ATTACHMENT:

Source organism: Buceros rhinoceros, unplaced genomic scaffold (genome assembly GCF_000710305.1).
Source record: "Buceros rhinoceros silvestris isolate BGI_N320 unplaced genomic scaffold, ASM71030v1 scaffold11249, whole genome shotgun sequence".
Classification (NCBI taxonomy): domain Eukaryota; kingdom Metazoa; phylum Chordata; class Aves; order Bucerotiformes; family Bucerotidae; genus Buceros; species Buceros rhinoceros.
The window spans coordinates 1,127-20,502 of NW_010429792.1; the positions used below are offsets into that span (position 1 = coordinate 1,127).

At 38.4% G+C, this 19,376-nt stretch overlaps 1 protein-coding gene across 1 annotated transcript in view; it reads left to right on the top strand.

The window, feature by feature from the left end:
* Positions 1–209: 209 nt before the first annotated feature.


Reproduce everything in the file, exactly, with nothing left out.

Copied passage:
Source organism: Buceros rhinoceros, unplaced genomic scaffold (genome assembly GCF_000710305.1).
Source record: "Buceros rhinoceros silvestris isolate BGI_N320 unplaced genomic scaffold, ASM71030v1 scaffold11249, whole genome shotgun sequence".
Classification (NCBI taxonomy): domain Eukaryota; kingdom Metazoa; phylum Chordata; class Aves; order Bucerotiformes; family Bucerotidae; genus Buceros; species Buceros rhinoceros.
The window spans coordinates 1,127-20,502 of NW_010429792.1; the positions used below are offsets into that span (position 1 = coordinate 1,127).

At 38.4% G+C, this 19,376-nt stretch overlaps 1 protein-coding gene across 1 annotated transcript in view; it reads left to right on the top strand.

The window, feature by feature from the left end:
* Positions 1–209: 209 nt before the first annotated feature.